After a bit more tinkering, I think this might have something to do with running the engine from within Visual Studio. Built in Release mode and running the exe as a standalone app (in full screen mode), there are no spikes, everything is smooth. Running the same exe within Visual Studio causes the spikes.
I do a similar style terrain to what you're proposing. I stitch terrain patches with different lods together in the vertex shader by simply moving the edge-in-question vertices of the higher LOD patch to match those of the lower LOD patch. Performance is great.
I have made one or two posts on the subject on this forum a few years ago, I'll see if I can dig them out
This is essentially two 8192x8192 renders each frame (along with the rest of the scene of course). It works ok but does slow things down a bit.
Would it be straightforward to skip the copy operation, and just ping-pong between a pair of pre-allocated textures? Binding the second texture ought to be a lot cheaper than copying it first, seeing as you'd save half your fill-rate.
Took me a few seconds to work out what you meant there, but implemented that this morning and it worked perfectly, saving half my operation time. Brilliant idea, thank you Swiftcoder.
It only took 10 minutes to implement too, double whammy..!
I can see this 'confusion' from both sides. L.Spiro, with respect, you seem to get frustrated quite quickly - your posts are obviously useful and you are clearly a very experienced and talented developer, but ranting and being sarcastic/condescending and telling people they are wrong and you are right is no fun for anyone to read, especially, I expect, the OP.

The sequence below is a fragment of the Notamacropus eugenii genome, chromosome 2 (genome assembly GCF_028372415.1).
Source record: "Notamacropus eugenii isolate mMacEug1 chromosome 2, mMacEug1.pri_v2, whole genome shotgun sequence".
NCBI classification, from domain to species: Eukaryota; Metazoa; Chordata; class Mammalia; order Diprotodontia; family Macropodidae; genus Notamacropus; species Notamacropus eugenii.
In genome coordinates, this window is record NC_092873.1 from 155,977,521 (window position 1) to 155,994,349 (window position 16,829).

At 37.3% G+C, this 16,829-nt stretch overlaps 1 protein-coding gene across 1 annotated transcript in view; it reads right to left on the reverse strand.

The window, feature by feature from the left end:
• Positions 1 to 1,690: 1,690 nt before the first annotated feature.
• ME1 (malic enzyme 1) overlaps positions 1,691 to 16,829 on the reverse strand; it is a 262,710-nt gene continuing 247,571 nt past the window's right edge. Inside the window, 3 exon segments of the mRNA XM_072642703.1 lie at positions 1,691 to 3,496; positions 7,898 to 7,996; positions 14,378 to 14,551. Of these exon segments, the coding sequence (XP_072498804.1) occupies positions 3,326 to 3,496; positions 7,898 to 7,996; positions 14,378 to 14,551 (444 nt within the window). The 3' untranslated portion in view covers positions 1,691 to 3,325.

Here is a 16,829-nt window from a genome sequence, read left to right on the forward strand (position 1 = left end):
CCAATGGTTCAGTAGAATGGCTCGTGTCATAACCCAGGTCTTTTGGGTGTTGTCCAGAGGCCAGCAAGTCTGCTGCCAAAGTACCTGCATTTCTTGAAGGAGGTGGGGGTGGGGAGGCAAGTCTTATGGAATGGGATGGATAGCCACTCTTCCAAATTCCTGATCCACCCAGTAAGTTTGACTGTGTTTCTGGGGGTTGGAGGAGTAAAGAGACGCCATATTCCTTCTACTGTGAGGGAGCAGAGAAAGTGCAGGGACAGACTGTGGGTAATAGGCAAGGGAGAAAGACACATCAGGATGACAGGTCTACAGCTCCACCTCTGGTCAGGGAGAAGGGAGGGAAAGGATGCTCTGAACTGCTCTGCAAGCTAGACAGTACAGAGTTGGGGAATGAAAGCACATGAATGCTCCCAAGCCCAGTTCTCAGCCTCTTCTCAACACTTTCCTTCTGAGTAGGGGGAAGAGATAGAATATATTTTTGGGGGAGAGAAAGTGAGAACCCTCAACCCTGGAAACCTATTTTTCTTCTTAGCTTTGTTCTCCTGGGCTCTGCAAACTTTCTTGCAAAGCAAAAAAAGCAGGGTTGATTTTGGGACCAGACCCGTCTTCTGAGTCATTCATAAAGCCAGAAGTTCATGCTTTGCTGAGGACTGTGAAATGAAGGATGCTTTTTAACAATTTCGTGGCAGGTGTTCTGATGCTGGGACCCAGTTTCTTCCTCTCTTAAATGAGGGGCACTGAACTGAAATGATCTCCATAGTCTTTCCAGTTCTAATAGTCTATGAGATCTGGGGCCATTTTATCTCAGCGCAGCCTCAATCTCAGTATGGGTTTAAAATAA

OP, your method of fixed distance shadow map cascades does of course work, I've done it myself with good results, but I think as someone pointed out, you need to render your shadow map(s) to a render target to see why you're getting such low resolution. As someone mentioned, you'll probably find that your house appears, in the first shadow map, too small and so you need to more tightly encompass the light frustum around the object(s)/house for each cascade. When your close up objects appear small in the first cascade, you should be able to envisage that any reference to the shadow map texels used in the final image are going to be big, hence your 'jaggies'. Shadow map texels is the key here.
Before changing your method to use Hodgman's, which of course will also work, I would also suggest rendering your shadow maps out to check what you're seeing from the light's view and then adjust the light's frustum accordingly to encompass a smaller area on the first cascade, thence making the house render into the shadow map bigger, then the same for the other cascades. Doing this will no doubt, as L.Spiro and Hodgman point out, bring all 3 cascades into the picture regardless of how close you are to the house (unless you're super close like zooming in to one of the window ledges).